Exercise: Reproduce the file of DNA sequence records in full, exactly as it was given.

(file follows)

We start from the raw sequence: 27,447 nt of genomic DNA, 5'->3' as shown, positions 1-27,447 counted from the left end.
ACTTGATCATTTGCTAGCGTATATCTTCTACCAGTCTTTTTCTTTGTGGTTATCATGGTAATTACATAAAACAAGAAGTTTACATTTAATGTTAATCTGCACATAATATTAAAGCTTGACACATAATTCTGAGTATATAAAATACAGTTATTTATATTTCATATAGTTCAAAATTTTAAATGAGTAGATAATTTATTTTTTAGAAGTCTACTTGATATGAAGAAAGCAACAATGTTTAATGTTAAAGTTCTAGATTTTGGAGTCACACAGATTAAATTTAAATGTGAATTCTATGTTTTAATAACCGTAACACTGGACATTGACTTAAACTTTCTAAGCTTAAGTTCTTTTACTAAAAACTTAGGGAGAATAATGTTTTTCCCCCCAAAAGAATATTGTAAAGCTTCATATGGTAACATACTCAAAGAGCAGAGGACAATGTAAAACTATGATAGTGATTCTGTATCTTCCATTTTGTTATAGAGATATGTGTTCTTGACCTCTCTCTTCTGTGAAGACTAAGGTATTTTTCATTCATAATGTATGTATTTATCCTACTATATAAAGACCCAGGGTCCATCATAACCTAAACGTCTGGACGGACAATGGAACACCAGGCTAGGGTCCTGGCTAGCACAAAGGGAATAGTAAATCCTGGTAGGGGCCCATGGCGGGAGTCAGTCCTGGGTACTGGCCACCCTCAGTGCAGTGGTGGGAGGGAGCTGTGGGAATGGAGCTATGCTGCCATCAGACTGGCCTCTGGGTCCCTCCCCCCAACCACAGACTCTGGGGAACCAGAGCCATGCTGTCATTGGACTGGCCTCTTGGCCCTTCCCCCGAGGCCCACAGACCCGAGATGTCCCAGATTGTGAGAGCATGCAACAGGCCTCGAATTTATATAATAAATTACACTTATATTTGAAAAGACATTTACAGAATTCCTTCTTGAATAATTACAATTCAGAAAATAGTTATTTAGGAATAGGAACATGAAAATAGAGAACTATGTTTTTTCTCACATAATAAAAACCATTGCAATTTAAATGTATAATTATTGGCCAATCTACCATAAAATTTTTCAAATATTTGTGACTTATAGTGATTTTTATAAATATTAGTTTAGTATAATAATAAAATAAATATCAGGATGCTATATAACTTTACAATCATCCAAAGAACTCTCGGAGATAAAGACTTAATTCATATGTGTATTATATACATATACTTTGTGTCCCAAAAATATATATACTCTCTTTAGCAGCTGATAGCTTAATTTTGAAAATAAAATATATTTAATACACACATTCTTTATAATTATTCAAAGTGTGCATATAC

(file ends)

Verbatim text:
We start from the raw sequence: 27,447 nt of genomic DNA, 5'->3' as shown, positions 1-27,447 counted from the left end.
ACTTGATCATTTGCTAGCGTATATCTTCTACCAGTCTTTTTCTTTGTGGTTATCATGGTAATTACATAAAACAAGAAGTTTACATTTAATGTTAATCTGCACATAATATTAAAGCTTGACACATAATTCTGAGTATATAAAATACAGTTATTTATATTTCATATAGTTCAAAATTTTAAATGAGTAGATAATTTATTTTTTAGAAGTCTACTTGATATGAAGAAAGCAACAATGTTTAATGTTAAAGTTCTAGATTTTGGAGTCACACAGATTAAATTTAAATGTGAATTCTATGTTTTAATAACCGTAACACTGGACATTGACTTAAACTTTCTAAGCTTAAGTTCTTTTACTAAAAACTTAGGGAGAATAATGTTTTTCCCCCCAAAAGAATATTGTAAAGCTTCATATGGTAACATACTCAAAGAGCAGAGGACAATGTAAAACTATGATAGTGATTCTGTATCTTCCATTTTGTTATAGAGATATGTGTTCTTGACCTCTCTCTTCTGTGAAGACTAAGGTATTTTTCATTCATAATGTATGTATTTATCCTACTATATAAAGACCCAGGGTCCATCATAACCTAAACGTCTGGACGGACAATGGAACACCAGGCTAGGGTCCTGGCTAGCACAAAGGGAATAGTAAATCCTGGTAGGGGCCCATGGCGGGAGTCAGTCCTGGGTACTGGCCACCCTCAGTGCAGTGGTGGGAGGGAGCTGTGGGAATGGAGCTATGCTGCCATCAGACTGGCCTCTGGGTCCCTCCCCCCAACCACAGACTCTGGGGAACCAGAGCCATGCTGTCATTGGACTGGCCTCTTGGCCCTTCCCCCGAGGCCCACAGACCCGAGATGTCCCAGATTGTGAGAGCATGCAACAGGCCTCGAATTTATATAATAAATTACACTTATATTTGAAAAGACATTTACAGAATTCCTTCTTGAATAATTACAATTCAGAAAATAGTTATTTAGGAATAGGAACATGAAAATAGAGAACTATGTTTTTTCTCACATAATAAAAACCATTGCAATTTAAATGTATAATTATTGGCCAATCTACCATAAAATTTTTCAAATATTTGTGACTTATAGTGATTTTTATAAATATTAGTTTAGTATAATAATAAAATAAATATCAGGATGCTATATAACTTTACAATCATCCAAAGAACTCTCGGAGATAAAGACTTAATTCATATGTGTATTATATACATATACTTTGTGTCCCAAAAATATATATACTCTCTTTAGCAGCTGATAGCTTAATTTTGAAAATAAAATATATTTAATACACACATTCTTTATAATTATTCAAAGTGTGCATATAC